The Santa Clara Valley Water District, now known as Valley Water, conducted its public process for setting FY 2020/2021 groundwater production charges (rates) in the Spring of 2020.
As Santa Clara County’s primary water wholesaler, Valley Water strives to make sure there is enough clean, safe water to sustain the region’s economic vitality and quality of life. Water charges pay for the infrastructure and services required to deliver clean, safe drinking water to Silicon Valley residents and businesses. Other references related to the infrastructure and services provided are:
The rate-setting process includes a series of opportunities for the public to provide input at an open house and public hearings in April.
Valley Water’s founding legislation (District Act) provides for the levying of groundwater charges to pay for the protection and augmentation of water supplies from those who produce groundwater for beneficial use. Charges may be collected from all those within a zone who own or operate water-producing wells, whether currently active or not. Revenue from groundwater production charges may be used to pay for and incur debt for certain activities, including the following:
• Plan and construct improvements to infrastructure such as dams, pipelines, recharge ponds, drinking water and recycled water treatment plants, and pump stations
• Operate and maintain dams, pipelines, recharge ponds, treatment plants and pumping stations to help sustain the groundwater basins
• Operate and maintain local reservoirs to capture water and fill groundwater percolation ponds
• Purchase imported water and develop local water supplies to replenish the groundwater basin
• Monitor and protect groundwater from pollutants
• Ensure proper construction and destruction of wells to prevent contaminants from infiltrating the groundwater basin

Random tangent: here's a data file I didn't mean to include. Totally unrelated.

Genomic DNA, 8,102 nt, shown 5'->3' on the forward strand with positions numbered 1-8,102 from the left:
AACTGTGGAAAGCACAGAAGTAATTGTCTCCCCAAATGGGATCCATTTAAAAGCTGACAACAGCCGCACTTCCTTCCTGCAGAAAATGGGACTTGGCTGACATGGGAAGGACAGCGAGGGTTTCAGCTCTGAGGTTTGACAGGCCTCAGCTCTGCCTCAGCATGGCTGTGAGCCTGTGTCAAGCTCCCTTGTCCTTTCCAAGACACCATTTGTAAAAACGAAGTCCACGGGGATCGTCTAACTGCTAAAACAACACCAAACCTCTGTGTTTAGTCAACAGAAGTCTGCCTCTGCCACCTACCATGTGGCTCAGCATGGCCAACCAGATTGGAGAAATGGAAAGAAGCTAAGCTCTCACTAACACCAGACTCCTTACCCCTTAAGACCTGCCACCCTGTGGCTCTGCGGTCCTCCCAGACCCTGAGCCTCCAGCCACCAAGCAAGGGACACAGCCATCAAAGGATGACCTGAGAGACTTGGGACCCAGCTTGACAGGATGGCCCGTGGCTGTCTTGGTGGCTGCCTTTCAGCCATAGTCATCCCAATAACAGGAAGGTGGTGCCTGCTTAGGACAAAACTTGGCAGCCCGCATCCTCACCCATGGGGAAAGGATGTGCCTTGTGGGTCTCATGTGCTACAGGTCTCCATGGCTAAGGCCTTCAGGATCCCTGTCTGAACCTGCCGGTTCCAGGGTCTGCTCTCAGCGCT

The "2020-21 Protection and Augmentation of Water Supplies," or PAWS 2020 Report, presents the financial and water supply information that forms the basis for the fiscal year 2020-2021 wholesale water charges. Valley Water released the PAWS 2020 Report on February 28, 2020 in compliance with the District Act and other legal requirements as part of its wholesale water rate setting process. The report does not reflect the effects, if any, of the Federal Energy Regulatory Commission's directive of February 20, 2020 (the "FERC Directive") with respect to the lowering of the Anderson Reservoir elevation, as Valley Water received the FERC Directive after the PAWS 2020 Report had substantially been written. Valley Water is currently reviewing what effect, if any, the Federal Directive may have on projected water supply, water cost or other potential future impacts related to the Directive.
Recently, Valley Water commissioned a scientific study of its groundwater benefit zones. Based on a comprehensive evaluation of geological studies, local groundwater, and the services Valley Water provides, staff proposed a minor adjustment to the boundary of North County Zone W-2, and a partitioning of the South County zone into three zones. These adjustments ensure that ratepayers are grouped in a way that reflects the most recent and relevant data regarding the services and benefits received by well users. On April 28, 2020 the Board adopted the proposed changes to the groundwater benefit zones which took effect July 1, 2020.
Operations, infrastructure, and rate structure for each of the new or modified zones are separate. The North County groundwater benefit zone is referred to as the modified Zone W-2. In the South County, the 3 groundwater benefit zones are as follows: 1) Coyote Valley is referred to as the new Zone W-7; 2) Llagas Creek Subbasin is referred to as the modified Zone W-5; and 3) the foothills below Uvas and Chesboro reservoirs is referred to as the new Zone W-8. For more information on the rate-setting process in your area: